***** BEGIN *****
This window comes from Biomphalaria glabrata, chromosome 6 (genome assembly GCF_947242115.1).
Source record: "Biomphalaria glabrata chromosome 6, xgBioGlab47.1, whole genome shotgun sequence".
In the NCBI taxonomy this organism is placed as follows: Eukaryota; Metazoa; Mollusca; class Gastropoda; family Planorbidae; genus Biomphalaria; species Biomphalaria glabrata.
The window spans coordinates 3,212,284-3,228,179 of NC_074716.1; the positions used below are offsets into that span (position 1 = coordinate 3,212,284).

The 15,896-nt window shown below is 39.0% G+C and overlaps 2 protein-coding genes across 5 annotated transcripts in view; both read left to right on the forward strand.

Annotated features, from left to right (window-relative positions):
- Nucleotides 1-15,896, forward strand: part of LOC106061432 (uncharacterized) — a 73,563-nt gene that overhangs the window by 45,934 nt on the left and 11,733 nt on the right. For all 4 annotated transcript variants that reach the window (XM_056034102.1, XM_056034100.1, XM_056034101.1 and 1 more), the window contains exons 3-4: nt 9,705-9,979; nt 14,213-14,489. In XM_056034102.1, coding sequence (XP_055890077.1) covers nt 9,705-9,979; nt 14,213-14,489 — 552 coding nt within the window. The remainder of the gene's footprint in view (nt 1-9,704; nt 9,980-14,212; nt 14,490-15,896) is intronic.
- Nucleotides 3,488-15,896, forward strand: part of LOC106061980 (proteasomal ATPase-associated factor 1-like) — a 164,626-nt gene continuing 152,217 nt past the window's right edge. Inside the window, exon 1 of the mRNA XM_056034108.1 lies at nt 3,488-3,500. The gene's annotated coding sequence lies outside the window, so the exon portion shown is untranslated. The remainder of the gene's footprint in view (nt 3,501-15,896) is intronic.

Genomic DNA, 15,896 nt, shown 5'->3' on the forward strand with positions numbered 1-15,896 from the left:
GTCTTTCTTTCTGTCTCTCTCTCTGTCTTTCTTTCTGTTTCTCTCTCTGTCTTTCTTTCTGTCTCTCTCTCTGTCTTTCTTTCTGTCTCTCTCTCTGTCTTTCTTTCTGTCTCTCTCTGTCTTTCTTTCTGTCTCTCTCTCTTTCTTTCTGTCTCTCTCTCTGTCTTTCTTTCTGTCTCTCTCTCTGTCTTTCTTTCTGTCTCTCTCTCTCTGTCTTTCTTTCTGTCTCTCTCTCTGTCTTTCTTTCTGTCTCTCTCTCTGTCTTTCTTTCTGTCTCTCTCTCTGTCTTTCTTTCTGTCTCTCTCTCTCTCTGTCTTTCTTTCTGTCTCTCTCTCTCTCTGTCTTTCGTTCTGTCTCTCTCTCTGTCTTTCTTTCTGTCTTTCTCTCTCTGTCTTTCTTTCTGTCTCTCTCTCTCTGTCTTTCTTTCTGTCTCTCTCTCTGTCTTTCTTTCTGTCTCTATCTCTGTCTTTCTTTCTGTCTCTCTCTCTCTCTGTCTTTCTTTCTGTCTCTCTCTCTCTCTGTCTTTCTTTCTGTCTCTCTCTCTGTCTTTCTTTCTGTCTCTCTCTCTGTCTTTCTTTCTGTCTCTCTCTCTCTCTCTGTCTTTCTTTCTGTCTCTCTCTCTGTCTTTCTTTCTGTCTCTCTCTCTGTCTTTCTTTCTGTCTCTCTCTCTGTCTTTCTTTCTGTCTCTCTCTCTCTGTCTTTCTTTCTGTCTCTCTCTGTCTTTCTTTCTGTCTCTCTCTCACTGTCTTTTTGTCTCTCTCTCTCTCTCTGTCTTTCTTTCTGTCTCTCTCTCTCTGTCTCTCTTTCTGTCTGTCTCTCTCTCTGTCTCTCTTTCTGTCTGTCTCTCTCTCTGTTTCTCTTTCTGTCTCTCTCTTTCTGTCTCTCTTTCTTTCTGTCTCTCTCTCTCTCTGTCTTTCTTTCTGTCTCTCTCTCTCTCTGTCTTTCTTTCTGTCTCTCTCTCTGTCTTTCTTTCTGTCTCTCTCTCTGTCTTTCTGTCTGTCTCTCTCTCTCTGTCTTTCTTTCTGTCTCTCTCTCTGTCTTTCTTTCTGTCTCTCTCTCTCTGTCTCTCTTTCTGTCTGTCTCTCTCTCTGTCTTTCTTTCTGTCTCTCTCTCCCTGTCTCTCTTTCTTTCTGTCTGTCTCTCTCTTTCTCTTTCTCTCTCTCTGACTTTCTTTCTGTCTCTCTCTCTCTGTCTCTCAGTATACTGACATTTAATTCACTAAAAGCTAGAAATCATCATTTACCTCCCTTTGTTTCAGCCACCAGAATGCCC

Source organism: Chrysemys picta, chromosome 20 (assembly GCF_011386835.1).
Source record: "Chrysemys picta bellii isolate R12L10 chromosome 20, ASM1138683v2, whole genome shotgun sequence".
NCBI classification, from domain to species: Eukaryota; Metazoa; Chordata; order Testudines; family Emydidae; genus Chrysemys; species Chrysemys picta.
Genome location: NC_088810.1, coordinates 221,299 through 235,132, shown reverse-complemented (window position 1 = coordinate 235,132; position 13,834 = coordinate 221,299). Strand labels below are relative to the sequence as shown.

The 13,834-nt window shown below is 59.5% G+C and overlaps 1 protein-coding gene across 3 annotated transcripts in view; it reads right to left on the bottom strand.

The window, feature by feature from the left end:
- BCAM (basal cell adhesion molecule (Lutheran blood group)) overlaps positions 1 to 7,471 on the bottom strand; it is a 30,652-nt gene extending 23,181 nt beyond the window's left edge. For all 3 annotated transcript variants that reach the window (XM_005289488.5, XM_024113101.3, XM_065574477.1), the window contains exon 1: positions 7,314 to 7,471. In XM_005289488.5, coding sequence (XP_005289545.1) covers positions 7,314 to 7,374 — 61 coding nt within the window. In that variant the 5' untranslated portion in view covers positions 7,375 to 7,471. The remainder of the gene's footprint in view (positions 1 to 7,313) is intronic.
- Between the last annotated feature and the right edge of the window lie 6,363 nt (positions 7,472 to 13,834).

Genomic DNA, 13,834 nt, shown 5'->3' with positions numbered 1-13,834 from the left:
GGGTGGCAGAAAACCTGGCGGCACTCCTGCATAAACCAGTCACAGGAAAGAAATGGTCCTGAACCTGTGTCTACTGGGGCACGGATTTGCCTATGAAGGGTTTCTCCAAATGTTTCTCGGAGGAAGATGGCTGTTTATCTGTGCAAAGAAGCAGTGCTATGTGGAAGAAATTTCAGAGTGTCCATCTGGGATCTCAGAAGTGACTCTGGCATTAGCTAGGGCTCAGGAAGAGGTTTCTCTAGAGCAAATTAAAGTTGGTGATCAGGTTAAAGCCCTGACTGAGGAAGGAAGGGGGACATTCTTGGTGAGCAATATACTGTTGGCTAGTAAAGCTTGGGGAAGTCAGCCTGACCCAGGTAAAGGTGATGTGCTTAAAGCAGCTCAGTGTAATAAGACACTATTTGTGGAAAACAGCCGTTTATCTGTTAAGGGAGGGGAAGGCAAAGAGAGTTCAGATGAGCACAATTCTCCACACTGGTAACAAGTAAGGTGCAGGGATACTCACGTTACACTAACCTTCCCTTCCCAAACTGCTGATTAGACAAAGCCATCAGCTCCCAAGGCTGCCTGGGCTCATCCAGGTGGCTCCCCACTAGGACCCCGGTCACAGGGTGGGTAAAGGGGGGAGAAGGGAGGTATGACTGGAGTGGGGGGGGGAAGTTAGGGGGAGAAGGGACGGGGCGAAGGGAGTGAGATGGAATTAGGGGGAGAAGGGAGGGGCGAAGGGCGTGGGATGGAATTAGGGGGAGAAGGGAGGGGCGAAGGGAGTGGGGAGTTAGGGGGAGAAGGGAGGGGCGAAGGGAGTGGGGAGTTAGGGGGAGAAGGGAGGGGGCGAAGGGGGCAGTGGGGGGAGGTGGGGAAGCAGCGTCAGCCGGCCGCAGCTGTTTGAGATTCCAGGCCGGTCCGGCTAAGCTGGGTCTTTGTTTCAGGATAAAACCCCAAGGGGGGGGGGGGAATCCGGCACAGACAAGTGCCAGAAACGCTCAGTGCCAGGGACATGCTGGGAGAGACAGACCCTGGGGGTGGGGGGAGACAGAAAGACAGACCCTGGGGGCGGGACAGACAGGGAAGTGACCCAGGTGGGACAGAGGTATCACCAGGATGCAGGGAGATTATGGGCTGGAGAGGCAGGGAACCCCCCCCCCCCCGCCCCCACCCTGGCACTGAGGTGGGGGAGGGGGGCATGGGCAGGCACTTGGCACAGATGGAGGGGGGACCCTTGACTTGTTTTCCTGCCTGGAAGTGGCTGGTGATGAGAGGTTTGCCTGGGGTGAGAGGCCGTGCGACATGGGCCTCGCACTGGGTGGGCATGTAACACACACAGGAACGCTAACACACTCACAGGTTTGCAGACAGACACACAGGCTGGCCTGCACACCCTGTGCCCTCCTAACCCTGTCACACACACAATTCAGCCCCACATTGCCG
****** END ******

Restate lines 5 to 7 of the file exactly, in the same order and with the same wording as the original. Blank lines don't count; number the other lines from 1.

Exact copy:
The 15,896-nt window shown below is 39.0% G+C and overlaps 2 protein-coding genes across 5 annotated transcripts in view; both read left to right on the forward strand.

Annotated features, from left to right (window-relative positions):
- Nucleotides 1-15,896, forward strand: part of LOC106061432 (uncharacterized) — a 73,563-nt gene that overhangs the window by 45,934 nt on the left and 11,733 nt on the right. For all 4 annotated transcript variants that reach the window (XM_056034102.1, XM_056034100.1, XM_056034101.1 and 1 more), the window contains exons 3-4: nt 9,705-9,979; nt 14,213-14,489. In XM_056034102.1, coding sequence (XP_055890077.1) covers nt 9,705-9,979; nt 14,213-14,489 — 552 coding nt within the window. The remainder of the gene's footprint in view (nt 1-9,704; nt 9,980-14,212; nt 14,490-15,896) is intronic.